About the research
What impact does participating in artistic, cultural or sporting activities have on our general sense of subjective well-being? Do we need to regularly engage with art, culture and sports, or does the occassional visit to a museum or game of tennis make us feel better? How we use our leisure time is a deeply personal decision which reflects our personal perception of what is valuable, enjoyable and satisfying. Daniel Wheatley and Craig Bickerton from Nottingham Trent University used data from Understanding Society to investigate the effect of engaging with the arts, culture and sport on indivudual’s well-being.
This research uses UK subjective well-being data (SWB) to capture individual’s responses to participating in cultural and sporting activities. SWB is the person’s self-assessment of of their overall well-being and allowed the researchers to measure what individual’s value and what factors affect their well-being. The impact of participating in sport and the arts has previously been measured in economic terms, considering wealth creation and productivity, which has not captured the value of peoples happiness, relationships or health. Using SWB data allowed these non-economicimpacts to be analysed. This research considered both the overall well-being of individuals, considering their general happiness and life satisfaction, and ‘domain’ satisfaction, which considered their satisfaction with their job and leisure activities. 70 activities were included in the study, including arts events, visiting museums and historic sites and participation in sports.
The research found that there were marked differences in the level of engagement in different activities with 67.9% of people engaging with arts events and 57.7% visiting historic sites, but only 4.1% visting archives. Attending arts events, such as concerts and the cinema, was the most common activity, although there was also high engagement with arts activities that required a level of practice and commitment, such as dancing or playing a musical instrument. Engagement in sport followed a similar pattern with 58.8% of people engaged and a moderate sport and 55.4% engaged in a mild sport. Those people who participated in more intense sports, or those that required more training, played more frequently.
The analysis showed that engaging in arts activities, visiting libraries, museums and historical sites and mild sport is associated with greater life and job satisfaction. Satisfaction in the amount of leisure time a person has is also greater for those engaging in activities and there is also a positive association with general happiness. The research also found that well-being levels decrease for indivuduals who have school-age dependent children, perhaps reflecting that they have less time available to participate in leisure activities. The frequency of engagement in arts events appeared to be important to well-being, with greater life satisfaciton reported for those who take part in arts activities at least once a week. Less frequent engagement with the arts did not have the same positive benefit. However, for visits to museums of historic sites, well-being increased even though inviduals were participating in the activity three or four times a year.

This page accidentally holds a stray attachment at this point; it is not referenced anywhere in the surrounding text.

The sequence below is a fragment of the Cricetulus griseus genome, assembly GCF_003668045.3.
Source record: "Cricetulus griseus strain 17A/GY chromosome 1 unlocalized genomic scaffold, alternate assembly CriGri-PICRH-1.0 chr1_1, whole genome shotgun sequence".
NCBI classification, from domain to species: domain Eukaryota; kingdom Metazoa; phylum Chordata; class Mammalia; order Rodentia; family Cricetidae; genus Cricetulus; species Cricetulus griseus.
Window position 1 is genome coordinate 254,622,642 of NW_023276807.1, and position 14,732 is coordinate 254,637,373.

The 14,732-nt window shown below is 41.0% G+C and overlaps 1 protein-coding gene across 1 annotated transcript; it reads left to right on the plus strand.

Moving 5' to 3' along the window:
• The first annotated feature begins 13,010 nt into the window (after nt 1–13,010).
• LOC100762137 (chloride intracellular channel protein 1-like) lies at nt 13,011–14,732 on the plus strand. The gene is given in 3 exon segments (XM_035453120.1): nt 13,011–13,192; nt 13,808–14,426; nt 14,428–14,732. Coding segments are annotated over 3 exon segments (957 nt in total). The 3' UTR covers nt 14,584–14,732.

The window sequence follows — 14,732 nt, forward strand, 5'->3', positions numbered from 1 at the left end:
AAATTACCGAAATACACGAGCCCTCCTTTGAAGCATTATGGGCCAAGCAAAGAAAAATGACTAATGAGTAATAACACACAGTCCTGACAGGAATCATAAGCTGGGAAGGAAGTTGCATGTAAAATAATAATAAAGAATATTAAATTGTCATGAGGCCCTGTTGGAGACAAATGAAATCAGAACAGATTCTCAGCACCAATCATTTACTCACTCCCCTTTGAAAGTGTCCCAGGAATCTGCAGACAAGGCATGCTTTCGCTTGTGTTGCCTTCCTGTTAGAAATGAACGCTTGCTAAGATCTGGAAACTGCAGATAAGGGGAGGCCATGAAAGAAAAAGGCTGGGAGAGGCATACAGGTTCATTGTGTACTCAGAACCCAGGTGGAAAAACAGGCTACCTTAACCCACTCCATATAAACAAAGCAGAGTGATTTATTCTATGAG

Dr Wheatley commented: “More passive activities like visiting historical sites and museums, and attending arts events, such as concerts or the cinema, were found to have a positive impact on satisfaction. This result occurs irrespective of regularity – suggesting that it’s quality of activity and the investment that people make, rather than quantity, which matters for many people“.
This research was informed by a consultancy report titled ‘Arts, Cultural Activity, Sport and Wellbeing’ supported by EM Media and the Arts Council East Midlands.
SWB data from Understanding Society was used in this research and included overall satisfaction with work/life balance, general happiness and a measure of individual’s satisfaction with the amount of leisure time they have. The dependent variables analysed comprised life satisfaction, amount of leisure time, job and a measure of general happiness. These depended variables were regressed against variables measuring engagement with the arts, cultural and sporting activities. Control variables were selected based on findings drawn from other SWB research and included personal characteristics such as gender, age, disability, working hours and overtime, relationships, including whether a person has dependent children and what age they are. Control variables also included level of education and economic activity. The measure of an individual’s engagement in sport, arts or culture was taken from the Understanding Society‘s questions on how frequently in the previous 12 months the person had taken part in these activities.
You can read the full article in the Journal of Cultural Economics: http://link.springer.com/article/10.1007%2Fs10824-016-9270-0